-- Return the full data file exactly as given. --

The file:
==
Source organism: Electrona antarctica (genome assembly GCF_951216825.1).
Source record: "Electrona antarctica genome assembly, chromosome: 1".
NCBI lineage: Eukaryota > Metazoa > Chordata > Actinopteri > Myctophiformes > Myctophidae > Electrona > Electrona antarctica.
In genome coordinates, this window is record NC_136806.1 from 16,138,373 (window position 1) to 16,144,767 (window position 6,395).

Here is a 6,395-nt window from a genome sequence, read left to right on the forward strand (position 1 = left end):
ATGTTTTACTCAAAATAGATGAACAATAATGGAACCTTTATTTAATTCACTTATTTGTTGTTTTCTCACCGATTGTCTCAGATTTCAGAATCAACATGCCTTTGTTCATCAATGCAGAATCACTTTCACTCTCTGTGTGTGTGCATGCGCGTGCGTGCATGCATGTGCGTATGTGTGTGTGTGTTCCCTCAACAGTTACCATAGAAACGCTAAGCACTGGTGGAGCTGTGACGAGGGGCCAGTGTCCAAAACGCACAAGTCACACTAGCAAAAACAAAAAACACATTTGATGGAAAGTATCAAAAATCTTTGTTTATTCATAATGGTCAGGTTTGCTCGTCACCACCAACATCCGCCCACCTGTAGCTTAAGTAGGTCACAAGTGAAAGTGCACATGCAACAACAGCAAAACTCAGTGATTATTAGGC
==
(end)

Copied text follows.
Source organism: Electrona antarctica (genome assembly GCF_951216825.1).
Source record: "Electrona antarctica genome assembly, chromosome: 1".
NCBI lineage: Eukaryota > Metazoa > Chordata > Actinopteri > Myctophiformes > Myctophidae > Electrona > Electrona antarctica.
In genome coordinates, this window is record NC_136806.1 from 16,138,373 (window position 1) to 16,144,767 (window position 6,395).

Here is a 6,395-nt window from a genome sequence, read left to right on the forward strand (position 1 = left end):
ATGTTTTACTCAAAATAGATGAACAATAATGGAACCTTTATTTAATTCACTTATTTGTTGTTTTCTCACCGATTGTCTCAGATTTCAGAATCAACATGCCTTTGTTCATCAATGCAGAATCACTTTCACTCTCTGTGTGTGTGCATGCGCGTGCGTGCATGCATGTGCGTATGTGTGTGTGTGTTCCCTCAACAGTTACCATAGAAACGCTAAGCACTGGTGGAGCTGTGACGAGGGGCCAGTGTCCAAAACGCACAAGTCACACTAGCAAAAACAAAAAACACATTTGATGGAAAGTATCAAAAATCTTTGTTTATTCATAATGGTCAGGTTTGCTCGTCACCACCAACATCCGCCCACCTGTAGCTTAAGTAGGTCACAAGTGAAAGTGCACATGCAACAACAGCAAAACTCAGTGATTATTAGGC